By Nathalie Voit
A federal judge blocked Facebook’s request to dismiss the Federal Trade Commission’s (FTC) amended antitrust case against the tech giant on Jan. 11.
The suit, which accuses Facebook of abusing its “monopoly power” in the personal social networking (PSN) services market, was originally filed on Dec. 9, 2020. It was overturned by U.S. District Judge James Boasberg last June because the lawsuit did not offer sufficient evidence that the popular social media network was engaging in unlawful anticompetitive conduct.
In response to the judge’s ruling, the FTC filed an amended version of the complaint in August, citing more detailed allegations regarding Facebook’s monopolistic behavior.
On Tuesday, the judge said the agency should be allowed to proceed with its revised case, stating the court had enough facts now to move forward with its core claim that Facebook unlawfully suppressed competition by acquiring potential rivals like photo and video sharing social networking service Instagram and mobile messaging app WhatsApp.
“Although the agency may well face a tall task down the road in proving its allegations, the court believes that it has now cleared the pleading bar and may proceed to discovery,” Judge Boasberg said in a 48-page opinion.
The judge also rejected Facebook’s plea to dismiss the case because FTC Chair Lina Khan was present during the commission’s motion to refile the lawsuit, which passed with a 3-2 party-line vote. The company argued that the vote would be invalid because of Khan’s “alleged prejudgment” of the firm. According to Facebook, Khan, a harsh critic of Big Tech, could not be impartial and should have been recused.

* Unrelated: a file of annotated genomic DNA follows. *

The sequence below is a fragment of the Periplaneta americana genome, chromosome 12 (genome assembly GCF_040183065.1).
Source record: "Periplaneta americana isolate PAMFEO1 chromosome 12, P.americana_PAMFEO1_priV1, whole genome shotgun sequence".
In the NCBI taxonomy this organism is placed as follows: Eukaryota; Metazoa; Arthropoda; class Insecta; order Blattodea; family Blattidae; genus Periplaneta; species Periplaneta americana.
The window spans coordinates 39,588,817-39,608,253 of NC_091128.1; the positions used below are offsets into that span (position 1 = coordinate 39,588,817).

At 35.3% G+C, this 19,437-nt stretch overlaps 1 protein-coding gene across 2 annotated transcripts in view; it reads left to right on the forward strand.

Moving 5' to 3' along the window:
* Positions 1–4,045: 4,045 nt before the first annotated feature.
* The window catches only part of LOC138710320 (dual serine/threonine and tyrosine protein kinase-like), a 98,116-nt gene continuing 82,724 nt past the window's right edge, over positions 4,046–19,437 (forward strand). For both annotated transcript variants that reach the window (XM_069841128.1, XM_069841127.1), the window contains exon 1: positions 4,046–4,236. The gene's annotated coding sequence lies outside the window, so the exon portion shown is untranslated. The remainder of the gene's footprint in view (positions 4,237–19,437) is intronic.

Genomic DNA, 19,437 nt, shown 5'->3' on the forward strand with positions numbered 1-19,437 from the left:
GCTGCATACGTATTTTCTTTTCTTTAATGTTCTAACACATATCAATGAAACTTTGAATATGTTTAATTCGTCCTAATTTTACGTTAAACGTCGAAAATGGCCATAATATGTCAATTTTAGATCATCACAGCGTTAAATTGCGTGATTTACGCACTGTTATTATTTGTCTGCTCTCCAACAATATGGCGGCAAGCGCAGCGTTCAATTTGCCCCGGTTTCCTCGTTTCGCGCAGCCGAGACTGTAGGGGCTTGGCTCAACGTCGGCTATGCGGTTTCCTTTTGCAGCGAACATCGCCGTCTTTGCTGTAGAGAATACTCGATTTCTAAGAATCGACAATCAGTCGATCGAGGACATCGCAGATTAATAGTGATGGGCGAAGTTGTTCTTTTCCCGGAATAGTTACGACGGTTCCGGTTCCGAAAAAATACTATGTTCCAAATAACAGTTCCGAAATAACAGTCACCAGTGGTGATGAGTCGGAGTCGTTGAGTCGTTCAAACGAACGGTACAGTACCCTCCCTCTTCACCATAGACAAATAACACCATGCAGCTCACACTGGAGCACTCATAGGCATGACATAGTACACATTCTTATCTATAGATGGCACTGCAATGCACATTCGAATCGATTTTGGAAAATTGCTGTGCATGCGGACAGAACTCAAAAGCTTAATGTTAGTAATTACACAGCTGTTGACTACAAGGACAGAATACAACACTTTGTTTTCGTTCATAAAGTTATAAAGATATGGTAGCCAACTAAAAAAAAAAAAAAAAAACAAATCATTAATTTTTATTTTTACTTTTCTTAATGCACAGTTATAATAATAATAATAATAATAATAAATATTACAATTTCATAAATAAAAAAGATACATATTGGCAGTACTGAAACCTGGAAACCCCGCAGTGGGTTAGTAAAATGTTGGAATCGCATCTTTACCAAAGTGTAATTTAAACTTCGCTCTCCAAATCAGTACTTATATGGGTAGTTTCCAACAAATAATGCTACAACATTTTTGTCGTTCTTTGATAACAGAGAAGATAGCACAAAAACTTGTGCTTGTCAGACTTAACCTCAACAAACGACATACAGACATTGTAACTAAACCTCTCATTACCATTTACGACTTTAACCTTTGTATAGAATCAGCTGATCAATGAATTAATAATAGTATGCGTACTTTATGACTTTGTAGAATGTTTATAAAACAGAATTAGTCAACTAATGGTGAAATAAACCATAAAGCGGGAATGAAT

“Although Khan has undoubtedly expressed views about Facebook’s monopoly power, these views do not suggest the type of ‘axe to grind’ based on personal animosity or financial conflict of interest that has disqualified prosecutors in the past,” Judge Boasberg said in the suit.
However, the judge did side with Facebook and said he would not allow the court to pursue allegations related to the company’s Platform policies.
“They founder for the same fundamental reasons as explained before: Facebook abandoned the policies in 2018, and its last alleged enforcement was even further in the past,” the judge said.
“We’re confident the evidence will reveal the fundamental weakness of the claims,” a spokesperson for Meta Platforms said following the ruling, according to The Wall Street Journal.
“Our investments in Instagram and WhatsApp transformed them into what they are today. They have been good for competition and good for the people and businesses that choose to use our products.”